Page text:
Jeff Baron, a former Natuzzi and DeCoro executive and now an industry consultant, said he was concerned about the implications of the Chicago Tribune series.
     "I think as an American, we would like to believe our country doesn't run this way," he said. "Before I started to think about the business implications, I started thinking that if what is written in that article is really true, we should be concerned about what happened.... It's really shameful, it's absolutely shameful."
     Baron also said he was concerned about the potential impact on product sales, particularly among consumers who have read the series.
     "The consumer now has another reason not to buy furniture," he said, adding with a touch of sarcasm, "which is wonderful for us. What our industry doesn't need now is another reason for the consumer to continue to postpone the purchase of furniture."
     Ben Nielsen, owner of upholstery producer Cambridge of California and a member California Furniture Manufacturers Assn.'s board, said the series offered a comprehensive overview of the flammability issue.
     "The article itself, after many, many years, got all the facts on the table of who the players were," he said. "We always thought that behind the scenes, there were different people involved - the chemical people, the tobacco people, fire marshals - it got all the facts on the table."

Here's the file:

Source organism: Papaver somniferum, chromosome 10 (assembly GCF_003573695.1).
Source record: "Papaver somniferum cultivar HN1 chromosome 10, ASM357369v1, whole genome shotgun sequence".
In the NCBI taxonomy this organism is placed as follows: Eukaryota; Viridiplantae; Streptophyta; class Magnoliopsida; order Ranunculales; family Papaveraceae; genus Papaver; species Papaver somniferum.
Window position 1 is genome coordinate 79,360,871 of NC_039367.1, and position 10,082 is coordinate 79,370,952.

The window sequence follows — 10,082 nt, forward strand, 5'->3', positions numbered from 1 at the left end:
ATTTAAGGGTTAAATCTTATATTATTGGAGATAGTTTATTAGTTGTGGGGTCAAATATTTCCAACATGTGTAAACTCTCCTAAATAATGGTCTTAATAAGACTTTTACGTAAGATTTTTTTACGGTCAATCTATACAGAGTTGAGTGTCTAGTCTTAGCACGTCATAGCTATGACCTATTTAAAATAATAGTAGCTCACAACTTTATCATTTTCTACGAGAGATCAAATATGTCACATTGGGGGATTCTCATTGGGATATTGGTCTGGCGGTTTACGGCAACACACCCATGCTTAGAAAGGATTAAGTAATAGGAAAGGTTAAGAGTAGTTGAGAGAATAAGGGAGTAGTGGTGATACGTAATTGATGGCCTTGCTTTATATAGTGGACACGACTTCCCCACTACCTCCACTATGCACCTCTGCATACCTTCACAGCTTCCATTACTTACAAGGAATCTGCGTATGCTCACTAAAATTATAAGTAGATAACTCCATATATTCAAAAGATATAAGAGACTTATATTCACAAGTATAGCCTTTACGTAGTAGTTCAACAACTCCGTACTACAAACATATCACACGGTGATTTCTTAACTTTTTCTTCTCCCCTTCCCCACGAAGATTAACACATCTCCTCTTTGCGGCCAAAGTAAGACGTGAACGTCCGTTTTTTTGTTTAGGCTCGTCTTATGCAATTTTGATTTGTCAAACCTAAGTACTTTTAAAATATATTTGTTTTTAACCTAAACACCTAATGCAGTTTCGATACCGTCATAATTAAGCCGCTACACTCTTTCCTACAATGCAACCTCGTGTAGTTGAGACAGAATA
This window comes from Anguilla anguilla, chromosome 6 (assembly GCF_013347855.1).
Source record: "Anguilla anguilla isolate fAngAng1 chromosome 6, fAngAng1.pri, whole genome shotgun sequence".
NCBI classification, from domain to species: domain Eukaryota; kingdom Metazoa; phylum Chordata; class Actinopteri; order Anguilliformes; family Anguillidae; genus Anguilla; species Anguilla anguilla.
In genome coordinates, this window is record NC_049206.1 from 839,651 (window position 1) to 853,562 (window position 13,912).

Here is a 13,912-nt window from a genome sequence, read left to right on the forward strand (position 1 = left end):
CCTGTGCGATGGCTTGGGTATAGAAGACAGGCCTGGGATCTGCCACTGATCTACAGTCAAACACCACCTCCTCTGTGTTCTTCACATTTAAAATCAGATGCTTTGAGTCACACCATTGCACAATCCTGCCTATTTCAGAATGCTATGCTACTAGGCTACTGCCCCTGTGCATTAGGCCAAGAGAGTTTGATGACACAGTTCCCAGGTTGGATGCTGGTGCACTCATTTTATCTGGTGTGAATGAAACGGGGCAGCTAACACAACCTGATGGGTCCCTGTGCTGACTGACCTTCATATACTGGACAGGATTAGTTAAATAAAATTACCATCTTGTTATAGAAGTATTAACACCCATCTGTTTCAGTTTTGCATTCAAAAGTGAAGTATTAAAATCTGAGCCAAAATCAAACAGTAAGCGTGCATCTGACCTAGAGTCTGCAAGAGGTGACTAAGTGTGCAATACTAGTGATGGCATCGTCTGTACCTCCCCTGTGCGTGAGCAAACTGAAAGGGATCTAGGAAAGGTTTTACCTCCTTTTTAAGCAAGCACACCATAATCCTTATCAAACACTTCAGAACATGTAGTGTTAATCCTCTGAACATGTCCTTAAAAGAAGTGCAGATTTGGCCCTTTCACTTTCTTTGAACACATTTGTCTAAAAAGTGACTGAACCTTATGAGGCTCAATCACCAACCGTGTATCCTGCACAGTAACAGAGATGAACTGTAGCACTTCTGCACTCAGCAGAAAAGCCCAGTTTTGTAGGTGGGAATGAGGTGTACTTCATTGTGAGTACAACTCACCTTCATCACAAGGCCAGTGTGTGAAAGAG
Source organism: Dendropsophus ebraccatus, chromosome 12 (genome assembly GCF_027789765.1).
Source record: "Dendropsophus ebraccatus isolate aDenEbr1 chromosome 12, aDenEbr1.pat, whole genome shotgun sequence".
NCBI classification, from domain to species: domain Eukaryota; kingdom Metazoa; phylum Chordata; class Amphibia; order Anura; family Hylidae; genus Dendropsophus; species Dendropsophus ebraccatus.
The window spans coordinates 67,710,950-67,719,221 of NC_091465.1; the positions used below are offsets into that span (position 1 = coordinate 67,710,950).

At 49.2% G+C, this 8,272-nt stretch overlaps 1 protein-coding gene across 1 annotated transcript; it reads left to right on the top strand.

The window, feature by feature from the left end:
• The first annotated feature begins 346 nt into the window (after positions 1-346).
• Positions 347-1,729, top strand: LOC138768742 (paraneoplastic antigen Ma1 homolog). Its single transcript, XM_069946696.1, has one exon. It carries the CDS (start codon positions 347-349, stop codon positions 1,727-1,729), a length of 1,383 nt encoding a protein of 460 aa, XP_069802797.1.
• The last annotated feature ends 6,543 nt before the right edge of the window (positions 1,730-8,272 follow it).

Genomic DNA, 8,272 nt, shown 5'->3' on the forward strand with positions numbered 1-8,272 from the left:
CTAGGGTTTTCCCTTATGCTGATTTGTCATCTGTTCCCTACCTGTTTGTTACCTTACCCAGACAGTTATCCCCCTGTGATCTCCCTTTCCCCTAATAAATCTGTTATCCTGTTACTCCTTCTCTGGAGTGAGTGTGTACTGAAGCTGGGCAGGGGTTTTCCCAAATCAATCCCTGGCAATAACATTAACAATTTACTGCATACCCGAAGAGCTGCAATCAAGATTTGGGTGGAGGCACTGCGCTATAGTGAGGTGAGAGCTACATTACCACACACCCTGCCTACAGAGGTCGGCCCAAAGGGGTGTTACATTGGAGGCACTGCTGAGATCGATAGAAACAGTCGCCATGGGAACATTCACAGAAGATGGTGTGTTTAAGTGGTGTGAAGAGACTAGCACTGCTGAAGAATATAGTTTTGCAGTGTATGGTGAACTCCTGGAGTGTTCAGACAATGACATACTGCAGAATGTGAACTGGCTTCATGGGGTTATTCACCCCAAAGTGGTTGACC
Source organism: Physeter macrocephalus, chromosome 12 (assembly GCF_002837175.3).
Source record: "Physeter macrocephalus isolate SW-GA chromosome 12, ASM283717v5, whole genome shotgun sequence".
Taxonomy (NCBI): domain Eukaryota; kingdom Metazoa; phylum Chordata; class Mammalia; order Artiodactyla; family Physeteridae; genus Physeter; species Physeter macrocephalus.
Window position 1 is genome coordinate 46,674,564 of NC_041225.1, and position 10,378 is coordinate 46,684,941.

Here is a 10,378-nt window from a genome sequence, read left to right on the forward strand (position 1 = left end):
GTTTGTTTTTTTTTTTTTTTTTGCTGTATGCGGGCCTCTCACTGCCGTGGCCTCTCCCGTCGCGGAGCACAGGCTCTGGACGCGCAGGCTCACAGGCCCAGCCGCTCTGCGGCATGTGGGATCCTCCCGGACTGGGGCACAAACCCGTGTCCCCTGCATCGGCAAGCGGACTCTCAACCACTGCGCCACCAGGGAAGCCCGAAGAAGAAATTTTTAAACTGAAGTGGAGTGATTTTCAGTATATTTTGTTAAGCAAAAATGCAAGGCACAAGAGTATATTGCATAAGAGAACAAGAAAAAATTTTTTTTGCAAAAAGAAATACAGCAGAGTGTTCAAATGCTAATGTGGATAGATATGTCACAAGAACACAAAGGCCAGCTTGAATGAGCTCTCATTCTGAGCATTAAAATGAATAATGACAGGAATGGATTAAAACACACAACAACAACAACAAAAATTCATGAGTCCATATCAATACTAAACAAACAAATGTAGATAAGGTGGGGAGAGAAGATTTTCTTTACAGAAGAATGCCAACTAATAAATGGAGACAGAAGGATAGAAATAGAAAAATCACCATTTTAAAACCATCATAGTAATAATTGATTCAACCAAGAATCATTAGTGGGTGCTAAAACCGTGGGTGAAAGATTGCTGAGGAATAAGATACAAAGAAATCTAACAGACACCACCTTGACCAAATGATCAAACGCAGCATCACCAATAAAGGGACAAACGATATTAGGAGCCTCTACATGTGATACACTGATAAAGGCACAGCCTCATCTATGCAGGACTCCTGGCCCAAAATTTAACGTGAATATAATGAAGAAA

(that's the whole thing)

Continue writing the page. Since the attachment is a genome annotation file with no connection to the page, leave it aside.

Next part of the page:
He said the series also calls to mind the back and forth debate that has occurred over the years relating to TB-117 since its enactment in 1975. One proposal to remove the chemicals would have required the industry to make upholstery with a barrier cloth, which would in turn add significantly to the cost of finished goods, Nielsen said.
     "It has to be cut and sewn and upholstered twice," he said.
     Nielsen said he supports a national furniture flammability standard so there is a fair playing field for all manufacturers.
     He also supports more aggressive efforts to alert consumers - including having hangtags on every piece of upholstery shipped - about the dangers of upholstery catching fire due to cigarettes, candles and matches. The CFMA currently sells such hangtags to its membership.
     "We support the individual manufacturer alerting consumers to the potential problems," said CFMA President Brian Edwards, who also is president of case goods and upholstery manufacturer Fairmont Designs. "We provide the tools and hopefully the insight to our members to protect themselves."

     Senior Editor Gary Evans and Associate Editor Thomas Russell contributed to this story.